On the eve of the seventh anniversary of the Russian invasion and seizure of Crimea, the United States and European Union have reaffirmed their positions that Crimea belongs to Ukraine.
“Russia’s invasion and seizure of Crimea” is “a brazen affront to the modern international order,” U.S. Secretary of State Antony Blinken said in a statement. “We affirm this basic truth: Crimea is Ukraine,” Blinken said.
The U.S. “does not, and will never, recognize Russia’s purported annexation of Crimea,” the statement added.
The United States is repeating its call for Russia to immediately end its occupation of Crimea, to release all Ukrainian political prisoners, and return full control of the peninsula to Ukraine. The U.S. is also calling on Russia to end its “aggression” in eastern Ukraine.
Until Russia reverses its course regarding Ukraine and Crimea, U.S. sanctions on the country will remain in place, Blinken said.
In his capacity as the president of the Committee of Ministers of the Council of Europe, German Foreign Minister Heiko Maas reiterated EU’s condemnation of the annexation of Crimea, which it says constitutes a violation of international law.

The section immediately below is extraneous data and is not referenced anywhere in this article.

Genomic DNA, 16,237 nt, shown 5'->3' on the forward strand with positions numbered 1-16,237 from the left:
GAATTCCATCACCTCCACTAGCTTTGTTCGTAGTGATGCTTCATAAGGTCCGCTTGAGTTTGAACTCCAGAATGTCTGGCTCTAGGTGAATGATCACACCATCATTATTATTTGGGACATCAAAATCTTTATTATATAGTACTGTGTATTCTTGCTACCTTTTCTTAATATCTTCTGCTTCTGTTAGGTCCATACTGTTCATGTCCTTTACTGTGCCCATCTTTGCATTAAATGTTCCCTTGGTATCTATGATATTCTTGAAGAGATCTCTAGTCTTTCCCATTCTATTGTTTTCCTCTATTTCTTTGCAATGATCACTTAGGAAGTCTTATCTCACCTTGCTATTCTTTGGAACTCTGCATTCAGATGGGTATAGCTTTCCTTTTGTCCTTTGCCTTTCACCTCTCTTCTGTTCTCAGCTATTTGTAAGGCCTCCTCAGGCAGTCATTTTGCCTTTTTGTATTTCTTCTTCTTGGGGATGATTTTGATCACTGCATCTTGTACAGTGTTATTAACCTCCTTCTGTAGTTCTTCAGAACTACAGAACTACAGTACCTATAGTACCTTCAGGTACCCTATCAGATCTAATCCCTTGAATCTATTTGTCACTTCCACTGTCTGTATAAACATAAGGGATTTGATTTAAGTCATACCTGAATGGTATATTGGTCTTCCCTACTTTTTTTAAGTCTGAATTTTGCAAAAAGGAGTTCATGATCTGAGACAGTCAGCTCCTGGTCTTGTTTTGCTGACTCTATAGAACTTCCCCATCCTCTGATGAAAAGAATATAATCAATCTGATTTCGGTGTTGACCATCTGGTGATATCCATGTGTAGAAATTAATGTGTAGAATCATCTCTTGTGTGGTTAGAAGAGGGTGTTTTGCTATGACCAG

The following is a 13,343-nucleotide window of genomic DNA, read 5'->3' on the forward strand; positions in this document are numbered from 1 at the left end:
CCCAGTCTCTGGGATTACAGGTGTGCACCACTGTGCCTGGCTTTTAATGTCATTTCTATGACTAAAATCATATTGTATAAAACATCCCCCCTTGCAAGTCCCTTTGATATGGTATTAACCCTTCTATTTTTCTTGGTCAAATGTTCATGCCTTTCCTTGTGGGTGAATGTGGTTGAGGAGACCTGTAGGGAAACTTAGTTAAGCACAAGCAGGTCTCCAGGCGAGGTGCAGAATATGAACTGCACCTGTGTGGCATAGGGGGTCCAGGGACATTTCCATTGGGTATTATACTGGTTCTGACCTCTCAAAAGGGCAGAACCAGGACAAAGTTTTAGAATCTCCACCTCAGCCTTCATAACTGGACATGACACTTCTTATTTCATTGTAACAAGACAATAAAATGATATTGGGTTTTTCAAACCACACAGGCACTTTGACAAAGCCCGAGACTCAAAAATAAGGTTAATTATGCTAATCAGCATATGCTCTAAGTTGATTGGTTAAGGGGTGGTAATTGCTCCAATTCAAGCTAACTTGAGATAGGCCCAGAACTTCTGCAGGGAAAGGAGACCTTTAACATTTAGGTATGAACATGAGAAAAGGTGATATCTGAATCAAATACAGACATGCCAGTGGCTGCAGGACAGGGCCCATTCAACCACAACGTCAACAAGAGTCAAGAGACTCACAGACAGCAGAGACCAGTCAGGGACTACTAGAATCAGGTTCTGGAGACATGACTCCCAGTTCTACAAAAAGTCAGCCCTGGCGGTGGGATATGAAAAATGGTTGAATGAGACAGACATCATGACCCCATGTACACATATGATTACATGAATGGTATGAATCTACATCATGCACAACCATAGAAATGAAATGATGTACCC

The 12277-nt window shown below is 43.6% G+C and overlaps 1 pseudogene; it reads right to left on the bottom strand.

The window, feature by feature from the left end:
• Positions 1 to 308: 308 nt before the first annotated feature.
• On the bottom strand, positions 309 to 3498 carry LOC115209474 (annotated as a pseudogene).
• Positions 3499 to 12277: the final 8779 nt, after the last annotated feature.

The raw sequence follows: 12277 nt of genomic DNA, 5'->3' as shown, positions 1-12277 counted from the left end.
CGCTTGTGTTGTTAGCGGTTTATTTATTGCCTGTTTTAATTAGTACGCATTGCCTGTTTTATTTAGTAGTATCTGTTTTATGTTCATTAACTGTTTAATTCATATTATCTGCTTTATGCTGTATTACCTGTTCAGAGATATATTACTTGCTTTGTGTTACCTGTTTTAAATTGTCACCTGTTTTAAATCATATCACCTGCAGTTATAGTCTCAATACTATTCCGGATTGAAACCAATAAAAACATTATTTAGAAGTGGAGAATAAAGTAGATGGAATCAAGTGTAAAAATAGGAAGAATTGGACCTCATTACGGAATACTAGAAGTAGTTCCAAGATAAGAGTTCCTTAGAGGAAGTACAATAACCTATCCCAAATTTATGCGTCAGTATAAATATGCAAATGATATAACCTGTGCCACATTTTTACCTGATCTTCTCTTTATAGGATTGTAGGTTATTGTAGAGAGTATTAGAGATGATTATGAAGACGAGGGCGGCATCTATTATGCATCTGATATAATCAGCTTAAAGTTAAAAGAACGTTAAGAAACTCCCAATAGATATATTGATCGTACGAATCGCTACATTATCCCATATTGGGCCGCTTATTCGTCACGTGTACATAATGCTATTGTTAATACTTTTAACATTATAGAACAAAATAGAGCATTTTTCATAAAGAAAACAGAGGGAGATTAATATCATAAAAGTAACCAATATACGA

The Council reaffirms its “unequivocal and unwavering support for the independence, sovereignty and territorial integrity of Ukraine within its internationally recognised borders,” Maas said in a statement.
The statement calls on Russia “to fully comply with international humanitarian law and international human rights standards, including by granting unimpeded access to regional and international human rights monitoring mechanisms, as well as non-governmental human rights organisations, to Crimea and Sevastopol.”
On February 27, 2014, masked Russian troops moved in and captured strategic locations in Crimea, as well as Crimean institutions, including the Supreme Council or Crimean Parliament. The council of ministers was dissolved and a new pro-Russian prime minister installed.